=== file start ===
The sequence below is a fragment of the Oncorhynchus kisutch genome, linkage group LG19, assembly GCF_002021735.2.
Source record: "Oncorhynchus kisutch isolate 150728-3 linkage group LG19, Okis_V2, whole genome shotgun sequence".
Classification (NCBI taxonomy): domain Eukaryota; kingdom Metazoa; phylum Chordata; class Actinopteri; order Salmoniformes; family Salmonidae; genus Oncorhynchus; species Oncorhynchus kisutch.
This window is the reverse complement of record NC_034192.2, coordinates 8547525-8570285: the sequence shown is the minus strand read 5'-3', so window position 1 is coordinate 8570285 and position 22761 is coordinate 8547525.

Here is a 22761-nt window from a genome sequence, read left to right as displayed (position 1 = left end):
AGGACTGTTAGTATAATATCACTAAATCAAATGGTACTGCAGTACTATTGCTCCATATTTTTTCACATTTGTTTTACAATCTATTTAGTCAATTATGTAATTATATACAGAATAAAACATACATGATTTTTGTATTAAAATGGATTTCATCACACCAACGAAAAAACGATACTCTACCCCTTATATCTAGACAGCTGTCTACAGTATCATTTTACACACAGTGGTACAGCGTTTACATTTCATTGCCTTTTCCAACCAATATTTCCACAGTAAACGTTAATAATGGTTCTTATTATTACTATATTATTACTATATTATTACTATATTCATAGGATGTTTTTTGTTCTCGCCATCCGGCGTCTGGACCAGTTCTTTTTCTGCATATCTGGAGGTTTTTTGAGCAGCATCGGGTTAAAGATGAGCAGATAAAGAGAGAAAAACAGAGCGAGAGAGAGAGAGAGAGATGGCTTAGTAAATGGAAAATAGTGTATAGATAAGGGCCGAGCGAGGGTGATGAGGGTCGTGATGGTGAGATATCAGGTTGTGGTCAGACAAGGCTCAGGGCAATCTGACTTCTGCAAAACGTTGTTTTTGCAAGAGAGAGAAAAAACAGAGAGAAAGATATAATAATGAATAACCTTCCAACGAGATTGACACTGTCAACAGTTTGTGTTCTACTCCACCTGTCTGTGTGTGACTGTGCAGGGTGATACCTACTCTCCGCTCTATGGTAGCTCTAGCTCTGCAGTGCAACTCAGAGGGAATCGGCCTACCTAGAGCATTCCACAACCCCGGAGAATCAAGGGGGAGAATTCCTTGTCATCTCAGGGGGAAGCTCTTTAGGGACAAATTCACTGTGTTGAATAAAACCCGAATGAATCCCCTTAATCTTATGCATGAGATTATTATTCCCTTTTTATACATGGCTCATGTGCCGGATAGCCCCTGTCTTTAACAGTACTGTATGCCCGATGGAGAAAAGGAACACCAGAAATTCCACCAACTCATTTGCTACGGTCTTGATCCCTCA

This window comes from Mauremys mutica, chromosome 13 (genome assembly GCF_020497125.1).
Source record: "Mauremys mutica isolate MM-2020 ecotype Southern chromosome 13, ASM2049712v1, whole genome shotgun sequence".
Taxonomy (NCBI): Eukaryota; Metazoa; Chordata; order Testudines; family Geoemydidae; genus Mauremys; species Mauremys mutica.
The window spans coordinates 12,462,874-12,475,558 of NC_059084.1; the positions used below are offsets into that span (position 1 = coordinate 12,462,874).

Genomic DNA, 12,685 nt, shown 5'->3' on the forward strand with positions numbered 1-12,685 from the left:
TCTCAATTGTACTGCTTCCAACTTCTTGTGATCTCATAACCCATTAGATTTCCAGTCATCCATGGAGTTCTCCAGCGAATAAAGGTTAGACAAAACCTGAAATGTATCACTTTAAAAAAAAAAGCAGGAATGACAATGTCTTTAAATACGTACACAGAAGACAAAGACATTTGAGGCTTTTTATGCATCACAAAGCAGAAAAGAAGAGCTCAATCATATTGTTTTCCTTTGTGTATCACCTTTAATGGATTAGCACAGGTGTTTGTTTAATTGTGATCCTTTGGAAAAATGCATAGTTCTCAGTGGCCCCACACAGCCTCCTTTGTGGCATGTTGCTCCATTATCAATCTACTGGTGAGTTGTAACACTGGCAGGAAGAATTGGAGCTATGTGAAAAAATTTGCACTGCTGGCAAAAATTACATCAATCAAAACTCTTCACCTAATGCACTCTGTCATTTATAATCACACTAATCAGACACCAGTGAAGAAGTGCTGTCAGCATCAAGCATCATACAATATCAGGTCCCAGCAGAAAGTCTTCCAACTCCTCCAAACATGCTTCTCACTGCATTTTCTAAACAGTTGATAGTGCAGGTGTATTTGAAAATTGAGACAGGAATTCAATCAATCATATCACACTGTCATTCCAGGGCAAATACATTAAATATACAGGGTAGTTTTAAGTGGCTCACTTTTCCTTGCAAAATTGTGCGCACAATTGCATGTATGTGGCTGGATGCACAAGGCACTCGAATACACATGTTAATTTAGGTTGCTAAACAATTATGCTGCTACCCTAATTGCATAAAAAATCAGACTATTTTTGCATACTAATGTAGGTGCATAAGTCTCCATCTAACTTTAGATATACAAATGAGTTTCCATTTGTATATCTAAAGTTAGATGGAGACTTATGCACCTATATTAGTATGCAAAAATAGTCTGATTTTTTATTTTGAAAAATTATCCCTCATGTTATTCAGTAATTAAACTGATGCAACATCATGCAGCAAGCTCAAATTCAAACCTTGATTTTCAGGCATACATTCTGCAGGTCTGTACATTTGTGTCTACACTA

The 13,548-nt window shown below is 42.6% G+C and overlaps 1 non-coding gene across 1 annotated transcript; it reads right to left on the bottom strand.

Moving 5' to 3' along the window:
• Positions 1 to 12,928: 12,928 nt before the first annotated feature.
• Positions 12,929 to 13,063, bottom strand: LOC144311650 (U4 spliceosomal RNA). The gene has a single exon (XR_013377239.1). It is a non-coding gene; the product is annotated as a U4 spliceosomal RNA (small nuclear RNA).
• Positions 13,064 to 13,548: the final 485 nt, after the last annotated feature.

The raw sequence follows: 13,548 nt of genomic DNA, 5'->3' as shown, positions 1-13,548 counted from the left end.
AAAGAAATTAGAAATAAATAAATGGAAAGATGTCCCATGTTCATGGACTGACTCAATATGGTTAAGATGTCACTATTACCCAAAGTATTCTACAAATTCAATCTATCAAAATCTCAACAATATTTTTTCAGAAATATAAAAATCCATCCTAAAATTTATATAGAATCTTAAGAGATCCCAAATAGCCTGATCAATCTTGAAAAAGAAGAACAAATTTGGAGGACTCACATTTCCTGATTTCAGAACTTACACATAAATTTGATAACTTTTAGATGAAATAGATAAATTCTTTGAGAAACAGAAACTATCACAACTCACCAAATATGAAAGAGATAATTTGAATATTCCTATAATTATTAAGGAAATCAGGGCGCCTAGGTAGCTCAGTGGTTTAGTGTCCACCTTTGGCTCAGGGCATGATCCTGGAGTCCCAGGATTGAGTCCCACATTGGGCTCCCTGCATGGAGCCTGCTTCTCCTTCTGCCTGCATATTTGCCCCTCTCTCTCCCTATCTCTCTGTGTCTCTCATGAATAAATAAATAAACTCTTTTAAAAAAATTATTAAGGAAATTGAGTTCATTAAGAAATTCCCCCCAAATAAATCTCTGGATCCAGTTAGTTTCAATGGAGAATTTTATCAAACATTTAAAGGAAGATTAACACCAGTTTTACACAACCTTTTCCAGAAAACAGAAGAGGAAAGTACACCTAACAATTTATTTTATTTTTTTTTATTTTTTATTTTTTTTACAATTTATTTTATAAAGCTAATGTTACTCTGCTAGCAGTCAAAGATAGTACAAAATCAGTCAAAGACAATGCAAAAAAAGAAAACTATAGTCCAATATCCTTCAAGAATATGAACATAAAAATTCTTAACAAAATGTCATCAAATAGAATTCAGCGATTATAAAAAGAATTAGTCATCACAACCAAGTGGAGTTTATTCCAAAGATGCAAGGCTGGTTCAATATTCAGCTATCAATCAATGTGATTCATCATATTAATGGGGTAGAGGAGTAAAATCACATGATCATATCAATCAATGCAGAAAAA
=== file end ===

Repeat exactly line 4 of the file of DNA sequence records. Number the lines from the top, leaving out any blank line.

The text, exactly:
This window is the reverse complement of record NC_034192.2, coordinates 8547525-8570285: the sequence shown is the minus strand read 5'-3', so window position 1 is coordinate 8570285 and position 22761 is coordinate 8547525.